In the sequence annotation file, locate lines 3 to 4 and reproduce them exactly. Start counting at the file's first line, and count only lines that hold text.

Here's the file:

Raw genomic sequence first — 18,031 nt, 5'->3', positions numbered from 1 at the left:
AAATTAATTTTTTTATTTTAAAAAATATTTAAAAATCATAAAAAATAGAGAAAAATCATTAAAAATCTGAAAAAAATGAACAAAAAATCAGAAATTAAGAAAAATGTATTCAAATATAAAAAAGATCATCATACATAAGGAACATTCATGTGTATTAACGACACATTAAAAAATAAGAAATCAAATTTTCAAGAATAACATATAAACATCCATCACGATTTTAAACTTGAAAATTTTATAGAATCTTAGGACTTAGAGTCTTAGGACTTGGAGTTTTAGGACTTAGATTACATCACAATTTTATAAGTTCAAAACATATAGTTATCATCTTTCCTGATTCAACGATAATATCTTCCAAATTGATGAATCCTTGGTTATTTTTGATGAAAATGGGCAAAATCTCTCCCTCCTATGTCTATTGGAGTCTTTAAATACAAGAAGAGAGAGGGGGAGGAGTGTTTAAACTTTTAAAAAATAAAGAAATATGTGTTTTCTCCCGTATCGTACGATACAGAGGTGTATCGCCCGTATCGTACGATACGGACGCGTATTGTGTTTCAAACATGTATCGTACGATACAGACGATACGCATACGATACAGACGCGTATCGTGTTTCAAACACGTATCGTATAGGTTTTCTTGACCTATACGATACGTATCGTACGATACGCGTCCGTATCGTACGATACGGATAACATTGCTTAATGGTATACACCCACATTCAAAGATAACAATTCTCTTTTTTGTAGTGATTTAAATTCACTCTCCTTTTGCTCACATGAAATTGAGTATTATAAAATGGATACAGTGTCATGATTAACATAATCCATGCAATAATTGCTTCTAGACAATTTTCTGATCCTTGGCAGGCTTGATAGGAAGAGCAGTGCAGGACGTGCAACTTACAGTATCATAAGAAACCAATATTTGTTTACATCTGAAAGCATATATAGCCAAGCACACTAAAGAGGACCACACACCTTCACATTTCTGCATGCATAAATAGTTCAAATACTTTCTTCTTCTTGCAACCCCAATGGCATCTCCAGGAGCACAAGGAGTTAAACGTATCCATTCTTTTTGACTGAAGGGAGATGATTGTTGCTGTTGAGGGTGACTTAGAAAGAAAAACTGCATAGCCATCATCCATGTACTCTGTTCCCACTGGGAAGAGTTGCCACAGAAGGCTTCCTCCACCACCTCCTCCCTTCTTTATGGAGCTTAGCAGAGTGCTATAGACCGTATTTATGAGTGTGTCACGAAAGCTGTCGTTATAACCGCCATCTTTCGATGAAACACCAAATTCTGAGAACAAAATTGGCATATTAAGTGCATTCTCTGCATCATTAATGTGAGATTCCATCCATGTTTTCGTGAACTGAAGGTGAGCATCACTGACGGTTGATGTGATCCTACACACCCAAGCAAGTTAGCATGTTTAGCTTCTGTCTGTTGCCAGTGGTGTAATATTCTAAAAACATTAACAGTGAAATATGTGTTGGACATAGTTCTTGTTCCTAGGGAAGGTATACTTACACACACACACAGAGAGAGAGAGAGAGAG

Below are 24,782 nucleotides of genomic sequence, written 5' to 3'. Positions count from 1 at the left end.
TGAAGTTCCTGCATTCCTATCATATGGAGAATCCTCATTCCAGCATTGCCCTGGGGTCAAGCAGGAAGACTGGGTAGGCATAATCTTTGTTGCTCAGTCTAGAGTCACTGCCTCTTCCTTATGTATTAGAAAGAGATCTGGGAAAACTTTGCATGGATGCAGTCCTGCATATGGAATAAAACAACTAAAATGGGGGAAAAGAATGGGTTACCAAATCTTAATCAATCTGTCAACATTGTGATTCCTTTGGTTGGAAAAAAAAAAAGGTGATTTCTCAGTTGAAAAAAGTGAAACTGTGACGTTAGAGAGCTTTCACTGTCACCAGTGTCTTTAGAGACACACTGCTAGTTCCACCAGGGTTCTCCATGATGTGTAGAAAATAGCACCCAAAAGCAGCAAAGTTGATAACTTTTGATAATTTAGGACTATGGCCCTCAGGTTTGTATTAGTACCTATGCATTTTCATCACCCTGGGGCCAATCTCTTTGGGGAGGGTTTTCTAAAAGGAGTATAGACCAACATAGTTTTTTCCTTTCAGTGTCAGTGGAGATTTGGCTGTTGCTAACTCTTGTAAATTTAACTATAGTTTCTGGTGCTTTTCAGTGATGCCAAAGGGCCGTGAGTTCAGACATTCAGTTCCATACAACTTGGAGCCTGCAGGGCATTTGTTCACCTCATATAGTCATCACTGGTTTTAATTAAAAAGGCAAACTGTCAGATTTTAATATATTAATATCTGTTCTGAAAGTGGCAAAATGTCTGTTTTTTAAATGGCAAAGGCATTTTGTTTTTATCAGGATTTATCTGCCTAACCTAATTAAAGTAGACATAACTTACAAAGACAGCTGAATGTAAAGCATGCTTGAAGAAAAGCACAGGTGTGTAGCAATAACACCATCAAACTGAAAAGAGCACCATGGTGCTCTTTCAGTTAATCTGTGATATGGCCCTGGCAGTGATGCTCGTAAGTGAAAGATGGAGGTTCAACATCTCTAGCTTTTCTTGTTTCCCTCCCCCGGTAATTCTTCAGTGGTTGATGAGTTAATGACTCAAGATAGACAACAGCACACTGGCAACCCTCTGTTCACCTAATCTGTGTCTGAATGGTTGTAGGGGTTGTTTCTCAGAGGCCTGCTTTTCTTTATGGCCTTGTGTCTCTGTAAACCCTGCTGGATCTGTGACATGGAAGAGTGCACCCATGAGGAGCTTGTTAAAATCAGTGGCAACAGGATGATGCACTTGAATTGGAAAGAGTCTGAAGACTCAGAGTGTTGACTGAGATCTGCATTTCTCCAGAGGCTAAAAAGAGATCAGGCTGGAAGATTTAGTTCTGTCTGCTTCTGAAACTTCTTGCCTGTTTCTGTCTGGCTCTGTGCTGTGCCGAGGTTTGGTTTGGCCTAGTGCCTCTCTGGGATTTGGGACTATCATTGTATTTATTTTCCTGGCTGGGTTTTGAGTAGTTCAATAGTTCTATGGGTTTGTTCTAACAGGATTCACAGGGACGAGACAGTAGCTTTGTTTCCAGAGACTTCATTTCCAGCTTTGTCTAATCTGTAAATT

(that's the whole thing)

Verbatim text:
Below are 24,782 nucleotides of genomic sequence, written 5' to 3'. Positions count from 1 at the left end.
TGAAGTTCCTGCATTCCTATCATATGGAGAATCCTCATTCCAGCATTGCCCTGGGGTCAAGCAGGAAGACTGGGTAGGCATAATCTTTGTTGCTCAGTCTAGAGTCACTGCCTCTTCCTTATGTATTAGAAAGAGATCTGGGAAAACTTTGCATGGATGCAGTCCTGCATATGGAATAAAACAACTAAAATGGGGGAAAAGAATGGGTTACCAAATCTTAATCAATCTGTCAACATTGTGATTCCTTTGGTTGGAAAAAAAAAAAGGTGATTTCTCAGTTGAAAAAAGTGAAACTGTGACGTTAGAGAGCTTTCACTGTCACCAGTGTCTTTAGAGACACACTGCTAGTTCCACCAGGGTTCTCCATGATGTGTAGAAAATAGCACCCAAAAGCAGCAAAGTTGATAACTTTTGATAATTTAGGACTATGGCCCTCAGGTTTGTATTAGTACCTATGCATTTTCATCACCCTGGGGCCAATCTCTTTGGGGAGGGTTTTCTAAAAGGAGTATAGACCAACATAGTTTTTTCCTTTCAGTGTCAGTGGAGATTTGGCTGTTGCTAACTCTTGTAAATTTAACTATAGTTTCTGGTGCTTTTCAGTGATGCCAAAGGGCCGTGAGTTCAGACATTCAGTTCCATACAACTTGGAGCCTGCAGGGCATTTGTTCACCTCATATAGTCATCACTGGTTTTAATTAAAAAGGCAAACTGTCAGATTTTAATATATTAATATCTGTTCTGAAAGTGGCAAAATGTCTGTTTTTTAAATGGCAAAGGCATTTTGTTTTTATCAGGATTTATCTGCCTAACCTAATTAAAGTAGACATAACTTACAAAGACAGCTGAATGTAAAGCATGCTTGAAGAAAAGCACAGGTGTGTAGCAATAACACCATCAAACTGAAAAGAGCACCATGGTGCTCTTTCAGTTAATCTGTGATATGGCCCTGGCAGTGATGCTCGTAAGTGAAAGATGGAGGTTCAACATCTCTAGCTTTTCTTGTTTCCCTCCCCCGGTAATTCTTCAGTGGTTGATGAGTTAATGACTCAAGATAGACAACAGCACACTGGCAACCCTCTGTTCACCTAATCTGTGTCTGAATGGTTGTAGGGGTTGTTTCTCAGAGGCCTGCTTTTCTTTATGGCCTTGTGTCTCTGTAAACCCTGCTGGATCTGTGACATGGAAGAGTGCACCCATGAGGAGCTTGTTAAAATCAGTGGCAACAGGATGATGCACTTGAATTGGAAAGAGTCTGAAGACTCAGAGTGTTGACTGAGATCTGCATTTCTCCAGAGGCTAAAAAGAGATCAGGCTGGAAGATTTAGTTCTGTCTGCTTCTGAAACTTCTTGCCTGTTTCTGTCTGGCTCTGTGCTGTGCCGAGGTTTGGTTTGGCCTAGTGCCTCTCTGGGATTTGGGACTATCATTGTATTTATTTTCCTGGCTGGGTTTTGAGTAGTTCAATAGTTCTATGGGTTTGTTCTAACAGGATTCACAGGGACGAGACAGTAGCTTTGTTTCCAGAGACTTCATTTCCAGCTTTGTCTAATCTGTAAATT